'Banking on Deposits: Maturity Transformation without Interest Rate Risk'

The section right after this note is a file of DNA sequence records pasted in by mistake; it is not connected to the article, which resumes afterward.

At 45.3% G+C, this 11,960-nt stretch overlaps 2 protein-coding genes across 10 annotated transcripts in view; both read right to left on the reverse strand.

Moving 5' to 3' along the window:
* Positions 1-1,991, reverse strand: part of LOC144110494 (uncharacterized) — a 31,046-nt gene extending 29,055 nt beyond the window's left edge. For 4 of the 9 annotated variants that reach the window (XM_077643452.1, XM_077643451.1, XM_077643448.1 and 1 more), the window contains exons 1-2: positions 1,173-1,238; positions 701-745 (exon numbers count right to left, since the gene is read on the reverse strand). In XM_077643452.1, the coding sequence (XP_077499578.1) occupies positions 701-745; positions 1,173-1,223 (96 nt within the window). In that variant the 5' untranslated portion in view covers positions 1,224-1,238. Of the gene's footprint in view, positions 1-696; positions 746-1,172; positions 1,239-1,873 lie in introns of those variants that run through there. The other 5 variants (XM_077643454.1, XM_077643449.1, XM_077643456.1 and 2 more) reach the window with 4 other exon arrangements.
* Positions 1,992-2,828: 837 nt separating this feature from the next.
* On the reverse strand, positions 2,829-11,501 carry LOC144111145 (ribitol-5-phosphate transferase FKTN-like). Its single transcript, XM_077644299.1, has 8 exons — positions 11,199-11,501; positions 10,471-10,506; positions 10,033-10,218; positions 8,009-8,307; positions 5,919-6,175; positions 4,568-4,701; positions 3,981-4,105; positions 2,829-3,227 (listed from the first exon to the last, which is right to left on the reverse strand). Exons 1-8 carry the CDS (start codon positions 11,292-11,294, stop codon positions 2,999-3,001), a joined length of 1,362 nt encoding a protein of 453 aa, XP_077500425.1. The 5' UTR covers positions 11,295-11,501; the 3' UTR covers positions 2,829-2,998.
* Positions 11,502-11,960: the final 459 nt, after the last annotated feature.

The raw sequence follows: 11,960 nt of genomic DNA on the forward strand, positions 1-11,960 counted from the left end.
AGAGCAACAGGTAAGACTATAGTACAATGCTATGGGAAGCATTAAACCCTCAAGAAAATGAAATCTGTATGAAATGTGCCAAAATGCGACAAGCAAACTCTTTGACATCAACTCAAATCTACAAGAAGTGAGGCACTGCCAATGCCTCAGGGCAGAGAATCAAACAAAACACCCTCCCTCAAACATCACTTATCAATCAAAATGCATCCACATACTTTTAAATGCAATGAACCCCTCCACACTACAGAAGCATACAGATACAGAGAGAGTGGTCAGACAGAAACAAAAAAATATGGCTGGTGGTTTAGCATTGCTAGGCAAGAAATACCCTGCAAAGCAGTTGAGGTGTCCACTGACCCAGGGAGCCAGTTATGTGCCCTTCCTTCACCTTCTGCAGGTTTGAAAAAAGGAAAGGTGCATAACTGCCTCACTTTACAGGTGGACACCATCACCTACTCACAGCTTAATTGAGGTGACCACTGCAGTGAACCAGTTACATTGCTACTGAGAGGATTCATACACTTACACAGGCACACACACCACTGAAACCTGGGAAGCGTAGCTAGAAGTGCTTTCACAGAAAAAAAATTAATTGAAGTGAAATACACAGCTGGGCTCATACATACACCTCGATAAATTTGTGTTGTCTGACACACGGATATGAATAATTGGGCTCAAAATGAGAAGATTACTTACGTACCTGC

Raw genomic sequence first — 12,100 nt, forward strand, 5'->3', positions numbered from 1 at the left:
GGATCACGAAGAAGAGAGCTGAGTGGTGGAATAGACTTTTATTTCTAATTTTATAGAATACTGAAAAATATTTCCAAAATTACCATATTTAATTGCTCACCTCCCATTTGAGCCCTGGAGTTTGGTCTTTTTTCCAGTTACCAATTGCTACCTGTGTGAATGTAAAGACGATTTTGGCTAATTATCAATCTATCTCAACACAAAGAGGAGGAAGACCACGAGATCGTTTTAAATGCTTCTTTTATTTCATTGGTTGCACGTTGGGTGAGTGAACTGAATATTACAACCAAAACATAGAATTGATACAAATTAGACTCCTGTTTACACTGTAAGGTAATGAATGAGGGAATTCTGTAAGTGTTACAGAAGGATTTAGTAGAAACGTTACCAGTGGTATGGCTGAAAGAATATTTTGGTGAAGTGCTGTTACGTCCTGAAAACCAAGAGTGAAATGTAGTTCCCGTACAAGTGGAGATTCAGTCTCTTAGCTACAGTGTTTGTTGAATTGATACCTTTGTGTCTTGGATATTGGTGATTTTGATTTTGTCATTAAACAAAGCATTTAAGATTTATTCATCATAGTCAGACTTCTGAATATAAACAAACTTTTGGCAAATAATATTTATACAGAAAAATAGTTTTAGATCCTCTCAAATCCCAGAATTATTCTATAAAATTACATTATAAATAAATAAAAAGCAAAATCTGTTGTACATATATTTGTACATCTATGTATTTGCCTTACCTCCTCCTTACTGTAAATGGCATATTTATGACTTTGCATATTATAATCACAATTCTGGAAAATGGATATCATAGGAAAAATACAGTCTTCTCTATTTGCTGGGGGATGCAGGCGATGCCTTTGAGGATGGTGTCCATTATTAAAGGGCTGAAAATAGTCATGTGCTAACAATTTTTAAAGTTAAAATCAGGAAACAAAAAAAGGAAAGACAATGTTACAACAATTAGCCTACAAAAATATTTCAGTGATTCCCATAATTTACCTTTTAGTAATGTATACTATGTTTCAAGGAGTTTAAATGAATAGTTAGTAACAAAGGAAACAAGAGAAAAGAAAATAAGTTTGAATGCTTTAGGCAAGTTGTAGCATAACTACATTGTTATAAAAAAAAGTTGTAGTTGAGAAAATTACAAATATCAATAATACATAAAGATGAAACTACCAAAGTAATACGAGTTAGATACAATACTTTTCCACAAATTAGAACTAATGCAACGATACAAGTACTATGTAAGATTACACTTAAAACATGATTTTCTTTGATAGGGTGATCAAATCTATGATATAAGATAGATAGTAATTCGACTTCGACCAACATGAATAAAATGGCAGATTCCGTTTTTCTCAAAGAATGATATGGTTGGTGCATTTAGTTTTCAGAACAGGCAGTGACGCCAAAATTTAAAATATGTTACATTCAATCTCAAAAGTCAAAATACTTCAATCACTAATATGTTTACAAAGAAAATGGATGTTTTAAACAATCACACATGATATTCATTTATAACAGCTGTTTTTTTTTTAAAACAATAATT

We show that in stark contrast to conventional wisdom maturity transformation does not expose banks to significant interest rate risk. Aggregate net interest margins have been near-constant from 1955 to 2015, despite substantial maturity mismatch and wide variation in interest rates. We argue that this is due to banks' market power in deposit markets. Market power allows banks to pay deposit rates that are low and relatively insensitive to interest rate changes, but it also requires them to pay large operating costs. This makes deposits resemble fixed-rate liabilities. Banks hedge them by investing in long-term assets whose interest payments are also relatively insensitive to interest rate changes. Consistent with this view, we find that banks match the interest rate sensitivities of their expenses and income one for one. This relationship is robust to instrumenting for expense sensitivity using geographic variation in market power. Also consistent, we find that banks with lower expense sensitivity hold assets with substantially longer duration. Our results provide a novel explanation for the coexistence of deposit-taking and maturity transformation.